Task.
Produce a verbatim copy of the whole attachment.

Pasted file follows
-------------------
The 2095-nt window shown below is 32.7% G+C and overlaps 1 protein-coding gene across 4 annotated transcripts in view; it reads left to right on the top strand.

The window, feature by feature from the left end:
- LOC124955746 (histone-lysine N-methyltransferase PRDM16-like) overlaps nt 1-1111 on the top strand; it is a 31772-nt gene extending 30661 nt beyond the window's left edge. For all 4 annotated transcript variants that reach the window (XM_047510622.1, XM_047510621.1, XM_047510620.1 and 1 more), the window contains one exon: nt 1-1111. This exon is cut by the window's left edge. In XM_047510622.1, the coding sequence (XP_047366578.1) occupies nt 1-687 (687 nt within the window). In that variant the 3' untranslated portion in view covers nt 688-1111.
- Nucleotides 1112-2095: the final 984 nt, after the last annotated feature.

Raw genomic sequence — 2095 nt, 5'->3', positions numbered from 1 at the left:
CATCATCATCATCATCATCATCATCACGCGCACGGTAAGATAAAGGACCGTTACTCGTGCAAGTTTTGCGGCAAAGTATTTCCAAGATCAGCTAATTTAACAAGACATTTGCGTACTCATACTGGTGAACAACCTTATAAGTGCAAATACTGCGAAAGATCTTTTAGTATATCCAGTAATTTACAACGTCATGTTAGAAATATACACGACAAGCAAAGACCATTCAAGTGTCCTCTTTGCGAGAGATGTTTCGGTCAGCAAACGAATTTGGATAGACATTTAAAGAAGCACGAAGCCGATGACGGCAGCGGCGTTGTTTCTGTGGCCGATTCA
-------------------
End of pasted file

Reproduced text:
The 2095-nt window shown below is 32.7% G+C and overlaps 1 protein-coding gene across 4 annotated transcripts in view; it reads left to right on the top strand.

The window, feature by feature from the left end:
- LOC124955746 (histone-lysine N-methyltransferase PRDM16-like) overlaps nt 1-1111 on the top strand; it is a 31772-nt gene extending 30661 nt beyond the window's left edge. For all 4 annotated transcript variants that reach the window (XM_047510622.1, XM_047510621.1, XM_047510620.1 and 1 more), the window contains one exon: nt 1-1111. This exon is cut by the window's left edge. In XM_047510622.1, the coding sequence (XP_047366578.1) occupies nt 1-687 (687 nt within the window). In that variant the 3' untranslated portion in view covers nt 688-1111.
- Nucleotides 1112-2095: the final 984 nt, after the last annotated feature.

Raw genomic sequence — 2095 nt, 5'->3', positions numbered from 1 at the left:
CATCATCATCATCATCATCATCATCACGCGCACGGTAAGATAAAGGACCGTTACTCGTGCAAGTTTTGCGGCAAAGTATTTCCAAGATCAGCTAATTTAACAAGACATTTGCGTACTCATACTGGTGAACAACCTTATAAGTGCAAATACTGCGAAAGATCTTTTAGTATATCCAGTAATTTACAACGTCATGTTAGAAATATACACGACAAGCAAAGACCATTCAAGTGTCCTCTTTGCGAGAGATGTTTCGGTCAGCAAACGAATTTGGATAGACATTTAAAGAAGCACGAAGCCGATGACGGCAGCGGCGTTGTTTCTGTGGCCGATTCA